The EEOC announced this week that it is launching training programs to help employers foster respectful, inclusive work environments.
The EEOC Training Institute is offering to send trainers into your workplace and lead separate modules for supervisors and employees. Supervisor training titled “Leading for Respect” is a four-hour program; the one for all employees, “Respect in the Workplace,” is a three-hour program.
This week’s announcement culminates a long inquiry into workplace harassment. In January 2015, the EEOC formed the Select Task Force on the Study of Harassment in the Workplace, which released its findings last summer — right around the same time as a series of high-profile sexual harassment lawsuits occurred. The Select Task Force determined that most compliance training focuses on legal definitions and standards. So, the EEOC’s new program promises to provide an “exciting training alternative for harassment prevention,” including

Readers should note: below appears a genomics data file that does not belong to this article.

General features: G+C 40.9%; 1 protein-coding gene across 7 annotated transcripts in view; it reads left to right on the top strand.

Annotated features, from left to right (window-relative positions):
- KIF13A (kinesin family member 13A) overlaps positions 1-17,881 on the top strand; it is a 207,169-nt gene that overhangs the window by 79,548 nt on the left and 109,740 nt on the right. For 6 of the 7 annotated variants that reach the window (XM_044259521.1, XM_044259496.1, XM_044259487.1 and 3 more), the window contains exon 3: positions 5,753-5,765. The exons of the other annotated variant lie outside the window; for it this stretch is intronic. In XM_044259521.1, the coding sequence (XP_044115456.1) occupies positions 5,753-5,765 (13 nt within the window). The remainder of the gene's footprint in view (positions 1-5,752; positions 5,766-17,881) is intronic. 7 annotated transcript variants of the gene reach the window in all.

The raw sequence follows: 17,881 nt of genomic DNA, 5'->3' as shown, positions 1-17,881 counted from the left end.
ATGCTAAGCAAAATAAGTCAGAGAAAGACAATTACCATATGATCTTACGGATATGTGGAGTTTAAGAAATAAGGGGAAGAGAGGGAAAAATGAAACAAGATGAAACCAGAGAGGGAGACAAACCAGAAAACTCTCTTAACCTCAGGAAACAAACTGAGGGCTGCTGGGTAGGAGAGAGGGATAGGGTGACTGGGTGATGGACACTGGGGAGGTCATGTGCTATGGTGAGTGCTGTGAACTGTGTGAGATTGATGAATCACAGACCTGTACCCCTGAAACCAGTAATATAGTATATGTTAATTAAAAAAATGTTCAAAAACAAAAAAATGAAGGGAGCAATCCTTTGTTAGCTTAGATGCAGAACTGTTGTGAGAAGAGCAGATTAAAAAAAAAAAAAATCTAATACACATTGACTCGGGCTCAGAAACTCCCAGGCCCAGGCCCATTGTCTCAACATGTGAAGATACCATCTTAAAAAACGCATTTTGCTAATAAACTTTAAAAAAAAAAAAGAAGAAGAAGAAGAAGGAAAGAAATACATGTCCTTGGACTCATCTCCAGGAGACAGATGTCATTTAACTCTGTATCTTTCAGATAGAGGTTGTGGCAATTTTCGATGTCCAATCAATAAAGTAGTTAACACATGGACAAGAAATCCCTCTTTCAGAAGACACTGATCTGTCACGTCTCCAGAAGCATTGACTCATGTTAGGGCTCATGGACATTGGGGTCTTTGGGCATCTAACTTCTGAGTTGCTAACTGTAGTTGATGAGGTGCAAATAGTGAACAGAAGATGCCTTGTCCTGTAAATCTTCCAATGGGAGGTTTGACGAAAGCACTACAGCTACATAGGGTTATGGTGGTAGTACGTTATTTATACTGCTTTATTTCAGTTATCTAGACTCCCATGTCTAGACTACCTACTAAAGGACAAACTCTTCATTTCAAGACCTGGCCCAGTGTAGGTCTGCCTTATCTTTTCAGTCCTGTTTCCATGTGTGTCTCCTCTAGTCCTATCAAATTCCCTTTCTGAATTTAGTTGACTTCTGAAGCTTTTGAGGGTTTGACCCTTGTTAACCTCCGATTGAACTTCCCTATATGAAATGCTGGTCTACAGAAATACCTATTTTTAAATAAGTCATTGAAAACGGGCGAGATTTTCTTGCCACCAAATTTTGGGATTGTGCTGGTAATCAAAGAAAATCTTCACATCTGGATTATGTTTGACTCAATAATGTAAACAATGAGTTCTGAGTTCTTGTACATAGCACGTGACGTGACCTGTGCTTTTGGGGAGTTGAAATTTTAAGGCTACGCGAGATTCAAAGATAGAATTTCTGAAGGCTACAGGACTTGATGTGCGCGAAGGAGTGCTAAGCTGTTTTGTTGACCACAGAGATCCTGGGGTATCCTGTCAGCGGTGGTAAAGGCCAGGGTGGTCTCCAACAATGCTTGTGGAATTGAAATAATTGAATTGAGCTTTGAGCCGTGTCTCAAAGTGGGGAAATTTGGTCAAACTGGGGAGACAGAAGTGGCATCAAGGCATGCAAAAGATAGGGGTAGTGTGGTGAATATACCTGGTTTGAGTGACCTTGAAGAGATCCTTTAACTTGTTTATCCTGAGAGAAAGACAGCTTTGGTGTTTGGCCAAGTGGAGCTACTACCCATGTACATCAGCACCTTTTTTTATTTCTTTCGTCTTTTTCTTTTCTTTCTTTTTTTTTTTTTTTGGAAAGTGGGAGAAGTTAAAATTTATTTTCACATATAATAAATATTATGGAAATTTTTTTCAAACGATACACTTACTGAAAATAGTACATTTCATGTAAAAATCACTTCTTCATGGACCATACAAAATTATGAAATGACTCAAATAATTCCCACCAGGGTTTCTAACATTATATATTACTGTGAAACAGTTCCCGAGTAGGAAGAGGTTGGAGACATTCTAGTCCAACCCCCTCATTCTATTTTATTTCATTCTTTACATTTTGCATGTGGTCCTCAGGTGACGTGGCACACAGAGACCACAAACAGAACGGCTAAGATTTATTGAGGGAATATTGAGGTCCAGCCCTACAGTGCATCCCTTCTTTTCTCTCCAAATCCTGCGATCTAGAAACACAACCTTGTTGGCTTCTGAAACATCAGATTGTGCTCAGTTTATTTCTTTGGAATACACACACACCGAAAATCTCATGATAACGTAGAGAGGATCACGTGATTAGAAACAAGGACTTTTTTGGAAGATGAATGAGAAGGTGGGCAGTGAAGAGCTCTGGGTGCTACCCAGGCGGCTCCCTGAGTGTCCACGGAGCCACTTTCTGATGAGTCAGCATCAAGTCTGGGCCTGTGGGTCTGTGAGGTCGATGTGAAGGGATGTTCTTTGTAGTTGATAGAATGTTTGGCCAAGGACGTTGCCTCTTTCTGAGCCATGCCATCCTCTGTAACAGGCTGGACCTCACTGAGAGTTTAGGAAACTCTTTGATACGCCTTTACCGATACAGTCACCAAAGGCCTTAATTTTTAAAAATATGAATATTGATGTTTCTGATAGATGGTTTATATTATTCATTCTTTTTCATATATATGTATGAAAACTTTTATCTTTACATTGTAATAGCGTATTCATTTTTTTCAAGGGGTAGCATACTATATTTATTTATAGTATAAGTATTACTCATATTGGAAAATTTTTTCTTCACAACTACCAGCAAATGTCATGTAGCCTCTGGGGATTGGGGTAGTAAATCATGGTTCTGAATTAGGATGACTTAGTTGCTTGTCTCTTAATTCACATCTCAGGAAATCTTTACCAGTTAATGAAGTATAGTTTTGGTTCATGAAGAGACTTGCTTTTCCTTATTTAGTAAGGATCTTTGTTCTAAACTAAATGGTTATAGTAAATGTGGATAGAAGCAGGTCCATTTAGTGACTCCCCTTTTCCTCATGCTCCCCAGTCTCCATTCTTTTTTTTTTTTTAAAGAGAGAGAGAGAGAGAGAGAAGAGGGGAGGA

- reviewing acceptable conduct
- teaching how to create respectful workplaces
- providing tools for responding to harassing conduct
- teaching bystanders when and how to intervene
This program also would presumably meet the EEOC’s standards for compliance with the “reasonable care” standard to prevent harassment, as well as the statutory-requirements for training in California, Connecticut and Maine.
The EEOC’s guidance on these training programs provides insight into its view of businesses’ responsibilities: “No one training can change an organizational culture. That said, preliminary studies suggest that training on civil and respectful workplaces can help foster a climate in which uncivil behavior may be nipped in the bud – before it rises to the level of illegal harassment.”
The introduction of the training modules raises numerous questions for employers that may need to be addressed. For example, what are the risks and benefits of inviting the EEOC in-house? How will employees react to three-hour programs? Stay tuned.